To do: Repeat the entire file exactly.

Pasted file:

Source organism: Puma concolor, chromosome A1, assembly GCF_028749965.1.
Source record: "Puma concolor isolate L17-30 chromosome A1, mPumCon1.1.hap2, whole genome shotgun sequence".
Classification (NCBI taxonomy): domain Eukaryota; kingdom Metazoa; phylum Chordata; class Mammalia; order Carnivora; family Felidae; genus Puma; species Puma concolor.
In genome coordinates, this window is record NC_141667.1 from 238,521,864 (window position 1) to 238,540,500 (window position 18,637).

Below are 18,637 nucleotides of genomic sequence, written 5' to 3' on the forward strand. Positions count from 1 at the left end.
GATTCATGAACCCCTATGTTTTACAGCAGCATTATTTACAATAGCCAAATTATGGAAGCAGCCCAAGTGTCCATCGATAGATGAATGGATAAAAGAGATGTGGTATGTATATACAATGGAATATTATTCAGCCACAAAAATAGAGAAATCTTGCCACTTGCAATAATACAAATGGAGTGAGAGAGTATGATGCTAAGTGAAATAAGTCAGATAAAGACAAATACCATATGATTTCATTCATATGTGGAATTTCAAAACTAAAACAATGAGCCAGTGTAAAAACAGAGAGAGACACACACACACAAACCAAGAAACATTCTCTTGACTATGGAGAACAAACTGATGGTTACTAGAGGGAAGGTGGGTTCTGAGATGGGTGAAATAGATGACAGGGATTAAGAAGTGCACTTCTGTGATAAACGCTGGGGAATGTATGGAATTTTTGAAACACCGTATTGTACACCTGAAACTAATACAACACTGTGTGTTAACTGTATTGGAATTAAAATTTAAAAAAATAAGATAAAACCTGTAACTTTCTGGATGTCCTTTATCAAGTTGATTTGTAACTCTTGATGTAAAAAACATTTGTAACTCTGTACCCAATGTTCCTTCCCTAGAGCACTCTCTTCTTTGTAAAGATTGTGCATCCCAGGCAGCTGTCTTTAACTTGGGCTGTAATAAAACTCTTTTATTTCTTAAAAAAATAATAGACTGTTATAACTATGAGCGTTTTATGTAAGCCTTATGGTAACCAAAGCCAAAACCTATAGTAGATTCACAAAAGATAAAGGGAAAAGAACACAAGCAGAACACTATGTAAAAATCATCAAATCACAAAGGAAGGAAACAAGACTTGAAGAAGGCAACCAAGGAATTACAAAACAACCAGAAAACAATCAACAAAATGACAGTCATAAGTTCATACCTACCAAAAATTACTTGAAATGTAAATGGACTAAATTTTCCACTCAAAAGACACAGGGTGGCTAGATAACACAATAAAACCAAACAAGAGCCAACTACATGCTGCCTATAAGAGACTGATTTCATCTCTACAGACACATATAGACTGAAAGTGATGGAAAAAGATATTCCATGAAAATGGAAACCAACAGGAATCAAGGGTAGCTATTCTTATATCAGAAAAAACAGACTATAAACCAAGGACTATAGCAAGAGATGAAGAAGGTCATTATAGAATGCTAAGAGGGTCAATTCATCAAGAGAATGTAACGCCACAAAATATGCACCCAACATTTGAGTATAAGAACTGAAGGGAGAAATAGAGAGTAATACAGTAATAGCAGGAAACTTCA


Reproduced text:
Source organism: Puma concolor, chromosome A1, assembly GCF_028749965.1.
Source record: "Puma concolor isolate L17-30 chromosome A1, mPumCon1.1.hap2, whole genome shotgun sequence".
Classification (NCBI taxonomy): domain Eukaryota; kingdom Metazoa; phylum Chordata; class Mammalia; order Carnivora; family Felidae; genus Puma; species Puma concolor.
In genome coordinates, this window is record NC_141667.1 from 238,521,864 (window position 1) to 238,540,500 (window position 18,637).

Below are 18,637 nucleotides of genomic sequence, written 5' to 3' on the forward strand. Positions count from 1 at the left end.
GATTCATGAACCCCTATGTTTTACAGCAGCATTATTTACAATAGCCAAATTATGGAAGCAGCCCAAGTGTCCATCGATAGATGAATGGATAAAAGAGATGTGGTATGTATATACAATGGAATATTATTCAGCCACAAAAATAGAGAAATCTTGCCACTTGCAATAATACAAATGGAGTGAGAGAGTATGATGCTAAGTGAAATAAGTCAGATAAAGACAAATACCATATGATTTCATTCATATGTGGAATTTCAAAACTAAAACAATGAGCCAGTGTAAAAACAGAGAGAGACACACACACACAAACCAAGAAACATTCTCTTGACTATGGAGAACAAACTGATGGTTACTAGAGGGAAGGTGGGTTCTGAGATGGGTGAAATAGATGACAGGGATTAAGAAGTGCACTTCTGTGATAAACGCTGGGGAATGTATGGAATTTTTGAAACACCGTATTGTACACCTGAAACTAATACAACACTGTGTGTTAACTGTATTGGAATTAAAATTTAAAAAAATAAGATAAAACCTGTAACTTTCTGGATGTCCTTTATCAAGTTGATTTGTAACTCTTGATGTAAAAAACATTTGTAACTCTGTACCCAATGTTCCTTCCCTAGAGCACTCTCTTCTTTGTAAAGATTGTGCATCCCAGGCAGCTGTCTTTAACTTGGGCTGTAATAAAACTCTTTTATTTCTTAAAAAAATAATAGACTGTTATAACTATGAGCGTTTTATGTAAGCCTTATGGTAACCAAAGCCAAAACCTATAGTAGATTCACAAAAGATAAAGGGAAAAGAACACAAGCAGAACACTATGTAAAAATCATCAAATCACAAAGGAAGGAAACAAGACTTGAAGAAGGCAACCAAGGAATTACAAAACAACCAGAAAACAATCAACAAAATGACAGTCATAAGTTCATACCTACCAAAAATTACTTGAAATGTAAATGGACTAAATTTTCCACTCAAAAGACACAGGGTGGCTAGATAACACAATAAAACCAAACAAGAGCCAACTACATGCTGCCTATAAGAGACTGATTTCATCTCTACAGACACATATAGACTGAAAGTGATGGAAAAAGATATTCCATGAAAATGGAAACCAACAGGAATCAAGGGTAGCTATTCTTATATCAGAAAAAACAGACTATAAACCAAGGACTATAGCAAGAGATGAAGAAGGTCATTATAGAATGCTAAGAGGGTCAATTCATCAAGAGAATGTAACGCCACAAAATATGCACCCAACATTTGAGTATAAGAACTGAAGGGAGAAATAGAGAGTAATACAGTAATAGCAGGAAACTTCA